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Re: Live GR: Labels, labels, labels (Friday 19th of March, 7:30pm AEST)

It was awesome to have you be apart of it @Rattata Smiley Happy Heart

Re: Live GR: Labels, labels, labels (Friday 19th of March, 7:30pm AEST)

Awwww, I'm sorry that I didn't make it @Lost_Space_Explorer5. I couldn't sneak online, although I'm kinda glad I didn't make it because I don't understand any of this.😅

Re: Live GR: Labels, labels, labels (Friday 19th of March, 7:30pm AEST)

Well, everyone seemed really happy and enjoyed it. That's what makes me sad, seeing others being really happy.😔 I don't know why but it just does.

Re: Live GR: Labels, labels, labels (Friday 19th of March, 7:30pm AEST)

Hi @AngelJoy 

Sometimes we feel upset seeing others happy because we're unhappy ourselves. Please feel free to create your own thread on this. Heart

Re: Live GR: Labels, labels, labels (Friday 19th of March, 7:30pm AEST)

This was such an insightful and wonderful discussion! I'm sorry I couldn't make it last night, but I'm gonna answer the questions now and present my perspective on this issue:

 

1. What are labels, and who creates them? Which factors or criteria can influence labels?

I think labels are ways to describe particular groups of people, and can either be positive or negative. Cultural and social norms have a big impact on attitudes towards particular labels, 


2. What are some advantages or disadvantages of using labels for yourself and other people?

Labels group people based on similar characteristics, so it's a quick way to identify and understand someone. However, labels contribute to generalisation. People often assume that identifying with a certain label means that you must act in a certain manner, which isn't necessarily the case. People are diverse, and I feel like labels undermine the unique attributes of a person. If a label has negative connotations, then labels can contribute to false and harmful perceptions of other people.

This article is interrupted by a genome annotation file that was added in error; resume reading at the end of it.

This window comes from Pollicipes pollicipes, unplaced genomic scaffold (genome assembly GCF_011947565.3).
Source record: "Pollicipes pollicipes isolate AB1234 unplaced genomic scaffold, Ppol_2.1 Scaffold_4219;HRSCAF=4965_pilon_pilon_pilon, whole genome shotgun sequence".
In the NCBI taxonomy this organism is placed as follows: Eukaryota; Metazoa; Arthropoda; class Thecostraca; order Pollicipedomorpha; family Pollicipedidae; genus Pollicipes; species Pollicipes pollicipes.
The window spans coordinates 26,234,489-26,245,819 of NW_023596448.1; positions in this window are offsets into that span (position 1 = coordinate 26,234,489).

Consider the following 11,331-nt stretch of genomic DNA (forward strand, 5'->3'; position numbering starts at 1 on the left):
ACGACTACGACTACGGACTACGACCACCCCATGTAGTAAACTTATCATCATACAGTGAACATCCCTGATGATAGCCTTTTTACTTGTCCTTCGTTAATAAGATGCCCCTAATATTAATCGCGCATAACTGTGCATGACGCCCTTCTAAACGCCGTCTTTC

3. Can labels affect our thoughts, attitudes and actions towards ourselves as well as others?

Absolutely! Labels carry connotations, which affects societal attitudes and perceptions of people with those labels. We can internalise these attitudes and perceptions, which affects our actions towards ourselves as well as others. Peer pressure, social acceptance, and other factors can contribute to our internalisation of labels, even if we become aware of the true meaning of the label.


4. How can we tell if a label is right for us? What are some signs that we belong in a particular community? What happens if you get rejected by that community? 

If we feel positive emotions such as happiness, then I think that a label could be right for us. Likewise, if we're experiencing positive feelings when thinking or interacting with a community, then we might belong with them.


5. Have you ever had a label forced onto you? How did it feel, did it change things for you in any way?

I personally can't think of any instances of labels being forced onto me. However, I think this would be a good time to explain the concept of stereotype threat. This is essentially when we feel as though our actions will confirm stereotypes about a particular group, which contributes to stress and anxiety. Numerous studies have shown that stereotype threat contributes to worsened academic performance, lower self-esteem, and other areas of life. As a Muslim, I feel obligated to avoid misconceptions of Islam as "violent, extreme, oppressive, etc.". Although I haven't had labels forced on me, I feel like I need to act a certain way, otherwise I'll confirm that Islam is "violent, extreme, etc."

 

6. Can the meaning of a label change over time? What about on a community level? 

Labels can definitely change over time. Labels and slurs have been reclaimed by communities who were originally victims of them. That being said, I think marginalised communities should have responsibility over the meaning of labels with harmful connotations. They're the ones who've gone through the experiences associated with negative labels and slurs, so they should be able to dictate whether they want these labels to continue on. I personally don't believe that  communities who haven't been targeted should decide the meaning of labels on behalf of these marginalised communities.